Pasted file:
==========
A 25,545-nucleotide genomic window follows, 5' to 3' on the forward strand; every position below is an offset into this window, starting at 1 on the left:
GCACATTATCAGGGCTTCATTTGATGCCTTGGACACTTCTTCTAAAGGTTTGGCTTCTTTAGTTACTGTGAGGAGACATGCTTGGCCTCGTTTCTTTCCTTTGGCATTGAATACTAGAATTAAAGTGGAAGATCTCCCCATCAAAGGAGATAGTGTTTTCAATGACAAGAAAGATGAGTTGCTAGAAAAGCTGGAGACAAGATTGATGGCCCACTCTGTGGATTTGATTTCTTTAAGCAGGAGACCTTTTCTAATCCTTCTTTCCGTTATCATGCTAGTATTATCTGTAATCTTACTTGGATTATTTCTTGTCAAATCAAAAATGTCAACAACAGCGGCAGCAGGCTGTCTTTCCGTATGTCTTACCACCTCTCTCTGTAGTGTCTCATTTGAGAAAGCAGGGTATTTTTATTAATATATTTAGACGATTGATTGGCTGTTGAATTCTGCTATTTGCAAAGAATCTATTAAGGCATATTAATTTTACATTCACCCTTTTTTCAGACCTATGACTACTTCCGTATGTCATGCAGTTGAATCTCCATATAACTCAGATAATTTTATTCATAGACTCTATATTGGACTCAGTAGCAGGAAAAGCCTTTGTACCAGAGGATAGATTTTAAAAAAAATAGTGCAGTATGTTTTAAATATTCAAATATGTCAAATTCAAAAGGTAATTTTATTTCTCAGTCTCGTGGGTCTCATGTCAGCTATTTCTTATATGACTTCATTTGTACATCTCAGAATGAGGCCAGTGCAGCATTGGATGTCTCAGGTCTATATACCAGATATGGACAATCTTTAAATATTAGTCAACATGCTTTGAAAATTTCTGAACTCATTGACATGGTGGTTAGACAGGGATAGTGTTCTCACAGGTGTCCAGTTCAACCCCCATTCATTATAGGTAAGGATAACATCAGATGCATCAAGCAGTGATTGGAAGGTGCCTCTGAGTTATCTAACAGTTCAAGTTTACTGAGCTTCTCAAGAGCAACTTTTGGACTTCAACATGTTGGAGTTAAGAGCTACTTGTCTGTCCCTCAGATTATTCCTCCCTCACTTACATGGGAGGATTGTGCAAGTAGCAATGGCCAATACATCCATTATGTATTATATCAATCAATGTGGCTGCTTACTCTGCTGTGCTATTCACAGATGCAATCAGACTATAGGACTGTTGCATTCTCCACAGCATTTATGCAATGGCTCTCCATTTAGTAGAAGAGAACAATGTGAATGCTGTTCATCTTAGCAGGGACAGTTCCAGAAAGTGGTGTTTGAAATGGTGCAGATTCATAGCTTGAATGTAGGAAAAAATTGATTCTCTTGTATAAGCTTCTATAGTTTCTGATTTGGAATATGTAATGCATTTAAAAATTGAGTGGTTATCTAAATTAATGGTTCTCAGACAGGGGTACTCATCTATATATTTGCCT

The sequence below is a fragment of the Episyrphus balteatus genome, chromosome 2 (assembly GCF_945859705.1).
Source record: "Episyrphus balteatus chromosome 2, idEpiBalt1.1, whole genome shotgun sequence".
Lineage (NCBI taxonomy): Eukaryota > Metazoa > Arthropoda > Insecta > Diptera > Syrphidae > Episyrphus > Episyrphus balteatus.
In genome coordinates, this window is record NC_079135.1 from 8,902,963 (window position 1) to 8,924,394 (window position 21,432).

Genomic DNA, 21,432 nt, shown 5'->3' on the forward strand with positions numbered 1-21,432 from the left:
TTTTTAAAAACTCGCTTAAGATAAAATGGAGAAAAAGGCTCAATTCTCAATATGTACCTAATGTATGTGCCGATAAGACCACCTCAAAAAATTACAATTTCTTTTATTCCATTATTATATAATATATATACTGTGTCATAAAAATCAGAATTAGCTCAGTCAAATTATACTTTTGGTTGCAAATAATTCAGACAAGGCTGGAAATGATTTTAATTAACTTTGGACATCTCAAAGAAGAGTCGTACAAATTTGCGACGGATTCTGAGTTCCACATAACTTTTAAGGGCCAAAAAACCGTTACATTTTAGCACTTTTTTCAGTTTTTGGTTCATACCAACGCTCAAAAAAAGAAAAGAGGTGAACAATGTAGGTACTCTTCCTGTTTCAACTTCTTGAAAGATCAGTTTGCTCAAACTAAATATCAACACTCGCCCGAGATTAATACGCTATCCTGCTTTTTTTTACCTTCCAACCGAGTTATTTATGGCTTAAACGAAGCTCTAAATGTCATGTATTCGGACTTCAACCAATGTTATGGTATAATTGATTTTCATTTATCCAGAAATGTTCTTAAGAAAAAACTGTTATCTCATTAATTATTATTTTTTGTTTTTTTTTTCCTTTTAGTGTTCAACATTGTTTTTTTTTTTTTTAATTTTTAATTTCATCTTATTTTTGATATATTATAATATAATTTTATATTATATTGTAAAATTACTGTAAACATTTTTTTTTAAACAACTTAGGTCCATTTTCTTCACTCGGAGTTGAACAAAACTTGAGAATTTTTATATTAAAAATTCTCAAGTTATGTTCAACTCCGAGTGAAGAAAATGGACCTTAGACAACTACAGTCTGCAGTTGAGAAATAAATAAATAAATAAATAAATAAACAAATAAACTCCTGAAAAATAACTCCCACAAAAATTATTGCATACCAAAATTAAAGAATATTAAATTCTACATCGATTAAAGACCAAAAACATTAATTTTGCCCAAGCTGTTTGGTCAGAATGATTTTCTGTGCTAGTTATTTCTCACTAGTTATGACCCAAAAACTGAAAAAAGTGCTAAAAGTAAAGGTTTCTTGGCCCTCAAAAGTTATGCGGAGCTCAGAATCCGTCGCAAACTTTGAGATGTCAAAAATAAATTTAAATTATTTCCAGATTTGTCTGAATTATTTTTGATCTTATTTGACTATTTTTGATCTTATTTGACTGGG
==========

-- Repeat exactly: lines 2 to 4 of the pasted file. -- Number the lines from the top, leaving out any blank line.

GCACATTATCAGGGCTTCATTTGATGCCTTGGACACTTCTTCTAAAGGTTTGGCTTCTTTAGTTACTGTGAGGAGACATGCTTGGCCTCGTTTCTTTCCTTTGGCATTGAATACTAGAATTAAAGTGGAAGATCTCCCCATCAAAGGAGATAGTGTTTTCAATGACAAGAAAGATGAGTTGCTAGAAAAGCTGGAGACAAGATTGATGGCCCACTCTGTGGATTTGATTTCTTTAAGCAGGAGACCTTTTCTAATCCTTCTTTCCGTTATCATGCTAGTATTATCTGTAATCTTACTTGGATTATTTCTTGTCAAATCAAAAATGTCAACAACAGCGGCAGCAGGCTGTCTTTCCGTATGTCTTACCACCTCTCTCTGTAGTGTCTCATTTGAGAAAGCAGGGTATTTTTATTAATATATTTAGACGATTGATTGGCTGTTGAATTCTGCTATTTGCAAAGAATCTATTAAGGCATATTAATTTTACATTCACCCTTTTTTCAGACCTATGACTACTTCCGTATGTCATGCAGTTGAATCTCCATATAACTCAGATAATTTTATTCATAGACTCTATATTGGACTCAGTAGCAGGAAAAGCCTTTGTACCAGAGGATAGATTTTAAAAAAAATAGTGCAGTATGTTTTAAATATTCAAATATGTCAAATTCAAAAGGTAATTTTATTTCTCAGTCTCGTGGGTCTCATGTCAGCTATTTCTTATATGACTTCATTTGTACATCTCAGAATGAGGCCAGTGCAGCATTGGATGTCTCAGGTCTATATACCAGATATGGACAATCTTTAAATATTAGTCAACATGCTTTGAAAATTTCTGAACTCATTGACATGGTGGTTAGACAGGGATAGTGTTCTCACAGGTGTCCAGTTCAACCCCCATTCATTATAGGTAAGGATAACATCAGATGCATCAAGCAGTGATTGGAAGGTGCCTCTGAGTTATCTAACAGTTCAAGTTTACTGAGCTTCTCAAGAGCAACTTTTGGACTTCAACATGTTGGAGTTAAGAGCTACTTGTCTGTCCCTCAGATTATTCCTCCCTCACTTACATGGGAGGATTGTGCAAGTAGCAATGGCCAATACATCCATTATGTATTATATCAATCAATGTGGCTGCTTACTCTGCTGTGCTATTCACAGATGCAATCAGACTATAGGACTGTTGCATTCTCCACAGCATTTATGCAATGGCTCTCCATTTAGTAGAAGAGAACAATGTGAATGCTGTTCATCTTAGCAGGGACAGTTCCAGAAAGTGGTGTTTGAAATGGTGCAGATTCATAGCTTGAATGTAGGAAAAAATTGATTCTCTTGTATAAGCTTCTATAGTTTCTGATTTGGAATATGTAATGCATTTAAAAATTGAGTGGTTATCTAAATTAATGGTTCTCAGACAGGGGTACTCATCTATATATTTGCCT

The sequence below is a fragment of the Episyrphus balteatus genome, chromosome 2 (assembly GCF_945859705.1).
Source record: "Episyrphus balteatus chromosome 2, idEpiBalt1.1, whole genome shotgun sequence".